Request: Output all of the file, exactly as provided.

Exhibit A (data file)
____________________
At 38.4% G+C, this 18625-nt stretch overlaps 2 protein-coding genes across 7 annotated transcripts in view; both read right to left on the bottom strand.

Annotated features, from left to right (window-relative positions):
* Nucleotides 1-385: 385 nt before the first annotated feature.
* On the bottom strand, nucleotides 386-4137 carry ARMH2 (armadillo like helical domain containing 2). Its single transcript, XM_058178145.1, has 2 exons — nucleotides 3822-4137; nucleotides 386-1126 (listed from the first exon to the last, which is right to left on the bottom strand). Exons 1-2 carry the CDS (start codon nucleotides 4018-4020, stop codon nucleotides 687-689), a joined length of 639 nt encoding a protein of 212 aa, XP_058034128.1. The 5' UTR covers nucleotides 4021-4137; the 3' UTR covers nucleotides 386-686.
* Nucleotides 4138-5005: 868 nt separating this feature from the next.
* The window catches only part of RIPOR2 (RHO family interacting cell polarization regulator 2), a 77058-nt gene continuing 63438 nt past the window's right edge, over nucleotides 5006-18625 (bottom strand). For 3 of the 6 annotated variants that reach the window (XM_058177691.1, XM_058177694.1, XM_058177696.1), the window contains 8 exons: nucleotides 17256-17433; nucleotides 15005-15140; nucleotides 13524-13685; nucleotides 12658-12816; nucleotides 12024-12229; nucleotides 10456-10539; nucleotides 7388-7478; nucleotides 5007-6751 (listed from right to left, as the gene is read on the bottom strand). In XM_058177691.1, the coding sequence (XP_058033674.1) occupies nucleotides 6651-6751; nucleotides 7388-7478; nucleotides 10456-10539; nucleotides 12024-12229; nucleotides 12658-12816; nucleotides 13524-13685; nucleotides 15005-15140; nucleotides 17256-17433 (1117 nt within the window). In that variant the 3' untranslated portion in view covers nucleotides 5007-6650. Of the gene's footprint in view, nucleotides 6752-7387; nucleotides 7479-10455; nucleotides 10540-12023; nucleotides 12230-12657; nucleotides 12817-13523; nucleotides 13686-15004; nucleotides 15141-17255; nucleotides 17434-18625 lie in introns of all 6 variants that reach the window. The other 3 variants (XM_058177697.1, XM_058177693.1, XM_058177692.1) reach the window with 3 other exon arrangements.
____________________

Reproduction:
At 38.4% G+C, this 18625-nt stretch overlaps 2 protein-coding genes across 7 annotated transcripts in view; both read right to left on the bottom strand.

Annotated features, from left to right (window-relative positions):
* Nucleotides 1-385: 385 nt before the first annotated feature.
* On the bottom strand, nucleotides 386-4137 carry ARMH2 (armadillo like helical domain containing 2). Its single transcript, XM_058178145.1, has 2 exons — nucleotides 3822-4137; nucleotides 386-1126 (listed from the first exon to the last, which is right to left on the bottom strand). Exons 1-2 carry the CDS (start codon nucleotides 4018-4020, stop codon nucleotides 687-689), a joined length of 639 nt encoding a protein of 212 aa, XP_058034128.1. The 5' UTR covers nucleotides 4021-4137; the 3' UTR covers nucleotides 386-686.
* Nucleotides 4138-5005: 868 nt separating this feature from the next.
* The window catches only part of RIPOR2 (RHO family interacting cell polarization regulator 2), a 77058-nt gene continuing 63438 nt past the window's right edge, over nucleotides 5006-18625 (bottom strand). For 3 of the 6 annotated variants that reach the window (XM_058177691.1, XM_058177694.1, XM_058177696.1), the window contains 8 exons: nucleotides 17256-17433; nucleotides 15005-15140; nucleotides 13524-13685; nucleotides 12658-12816; nucleotides 12024-12229; nucleotides 10456-10539; nucleotides 7388-7478; nucleotides 5007-6751 (listed from right to left, as the gene is read on the bottom strand). In XM_058177691.1, the coding sequence (XP_058033674.1) occupies nucleotides 6651-6751; nucleotides 7388-7478; nucleotides 10456-10539; nucleotides 12024-12229; nucleotides 12658-12816; nucleotides 13524-13685; nucleotides 15005-15140; nucleotides 17256-17433 (1117 nt within the window). In that variant the 3' untranslated portion in view covers nucleotides 5007-6650. Of the gene's footprint in view, nucleotides 6752-7387; nucleotides 7479-10455; nucleotides 10540-12023; nucleotides 12230-12657; nucleotides 12817-13523; nucleotides 13686-15004; nucleotides 15141-17255; nucleotides 17434-18625 lie in introns of all 6 variants that reach the window. The other 3 variants (XM_058177697.1, XM_058177693.1, XM_058177692.1) reach the window with 3 other exon arrangements.